Date: November 13, 1992
Location: Los Angeles, California
Chair: Smedes York
Subject Area: Disaster Recovery, Economic Development, Sustainable Development
In the wake of the April 1992 civil disturbances in South Central Los Angeles, ULI offered the services of its Advisory Service to the city of Los Angeles to help redevelop this troubled area. The first panel convened in response to this offer was held in August 1992 and focused on assisting the city and the banking community in establishing a multi-bank community development corporation (CDC) for economic development. This report is the result of the second panel, in which the city’s housing preservation and production department (HPPD) asked ULI to consider reuse options for obsolete and under-used strip commercial corridors in South Central Los Angeles.
South Central’s major commercial strips are populated largely by small businesses and characterized by inconsistent and incompatible land uses, old and deteriorated structures, and a large number of vacant lots and derelict buildings. The corridors contain numerous marginal businesses, such as liquor stores, check cashing facilities, and over-priced convenience marts that exploit community residents. Many of these businesses suffered serious damage during the riots. Eleven panel members and two ULI staff members were selected to accomplish this week-long study, with the panelists donating their time on behalf of ULI and the citizens and city of Los Angeles.
- South Central Los Angeles needs to be recognized as an area of urgent regional importance. The community’s vitality—or lack of it—exerts a region-wide influence on the convention business, on company relocations and startups, and on the availability of new job opportunities.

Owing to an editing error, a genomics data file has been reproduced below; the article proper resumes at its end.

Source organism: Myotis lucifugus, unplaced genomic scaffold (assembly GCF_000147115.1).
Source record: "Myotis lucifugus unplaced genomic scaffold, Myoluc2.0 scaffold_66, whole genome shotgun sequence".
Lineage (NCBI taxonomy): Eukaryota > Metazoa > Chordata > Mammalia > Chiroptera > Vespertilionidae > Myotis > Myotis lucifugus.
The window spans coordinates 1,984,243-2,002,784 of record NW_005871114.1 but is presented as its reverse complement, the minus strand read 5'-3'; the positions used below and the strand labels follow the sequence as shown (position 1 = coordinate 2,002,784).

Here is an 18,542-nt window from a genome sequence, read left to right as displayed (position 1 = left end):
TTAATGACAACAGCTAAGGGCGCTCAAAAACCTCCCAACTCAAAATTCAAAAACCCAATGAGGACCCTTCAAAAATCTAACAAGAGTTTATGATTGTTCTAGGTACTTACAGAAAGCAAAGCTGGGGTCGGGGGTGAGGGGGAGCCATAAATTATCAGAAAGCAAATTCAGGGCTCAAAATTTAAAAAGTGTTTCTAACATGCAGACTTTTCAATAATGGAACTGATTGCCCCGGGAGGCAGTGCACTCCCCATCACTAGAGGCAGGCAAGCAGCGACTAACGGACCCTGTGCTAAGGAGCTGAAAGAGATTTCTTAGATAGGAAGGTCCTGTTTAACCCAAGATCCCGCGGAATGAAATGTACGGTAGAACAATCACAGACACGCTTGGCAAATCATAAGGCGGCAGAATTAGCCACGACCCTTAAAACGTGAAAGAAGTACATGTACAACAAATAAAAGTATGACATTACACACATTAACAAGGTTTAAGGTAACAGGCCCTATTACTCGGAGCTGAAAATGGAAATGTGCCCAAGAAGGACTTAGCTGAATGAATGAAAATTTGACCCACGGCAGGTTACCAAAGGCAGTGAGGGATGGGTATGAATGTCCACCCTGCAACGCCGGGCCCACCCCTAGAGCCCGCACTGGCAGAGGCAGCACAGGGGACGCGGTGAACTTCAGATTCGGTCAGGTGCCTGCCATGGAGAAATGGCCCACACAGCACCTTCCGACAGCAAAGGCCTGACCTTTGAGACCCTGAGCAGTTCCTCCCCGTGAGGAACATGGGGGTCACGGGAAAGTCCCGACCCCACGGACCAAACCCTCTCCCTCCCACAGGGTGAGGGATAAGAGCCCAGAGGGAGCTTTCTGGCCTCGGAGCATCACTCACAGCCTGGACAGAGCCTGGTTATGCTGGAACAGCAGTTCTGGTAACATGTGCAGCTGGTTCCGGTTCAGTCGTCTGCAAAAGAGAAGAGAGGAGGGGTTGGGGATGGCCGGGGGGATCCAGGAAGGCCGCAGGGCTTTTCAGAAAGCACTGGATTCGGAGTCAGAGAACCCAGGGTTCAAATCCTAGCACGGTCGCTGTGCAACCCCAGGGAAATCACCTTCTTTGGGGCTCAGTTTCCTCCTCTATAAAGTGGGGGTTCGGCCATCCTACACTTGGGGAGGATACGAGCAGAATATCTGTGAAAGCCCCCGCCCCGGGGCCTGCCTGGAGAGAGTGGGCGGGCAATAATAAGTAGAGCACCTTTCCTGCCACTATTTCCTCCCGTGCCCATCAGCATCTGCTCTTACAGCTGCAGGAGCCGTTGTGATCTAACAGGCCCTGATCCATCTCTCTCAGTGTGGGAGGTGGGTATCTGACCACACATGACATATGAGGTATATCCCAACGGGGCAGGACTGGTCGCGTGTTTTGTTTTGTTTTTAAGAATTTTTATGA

- Planning must be based on a strong, community-based process—that is, on a process generated from the citizens up, not from the top down. The revitalization process should involve, to the maximum extent possible, companies, community-based organizations, and citizens within the community.
- Retail development along the Vermont Avenue corridor should be concentrated at key intersections, introducing mixed-use projects, and eventually replacing much of the existing strip commercial development with residential units. The panel hopes that its recommendations will help Vermont Avenue become an asset that will assist in defining the surrounding neighborhoods, giving these neighborhoods a sense of place.
- The definition of neighborhoods must be aided by the addition of public investment in schools, parks, libraries, and other community services. And, to reinforce the neighborhoods’ stability, the panel strongly endorses efforts to offer programs that facilitate and sustain homeownership. The provision of additional needed community-based services is essential to the revitalization of South Central Los Angeles in general and of the Vermont Avenue corridor in particular.
Overall, the panel believes that the city needs to be much better organized to be able to implement any plan, and that that organization must be achieved on an interagency basis. The city must become proactive rather than reactive; it must provide incentives rather than disincentives. A shift into positive, effective action is long overdue and will require energized, highly motivated leadership. When it becomes evident that the city is truly committed to a well-conceived, realistic plan for the revitalization of South Central Los Angeles, private sector commercial and residential investment will follow.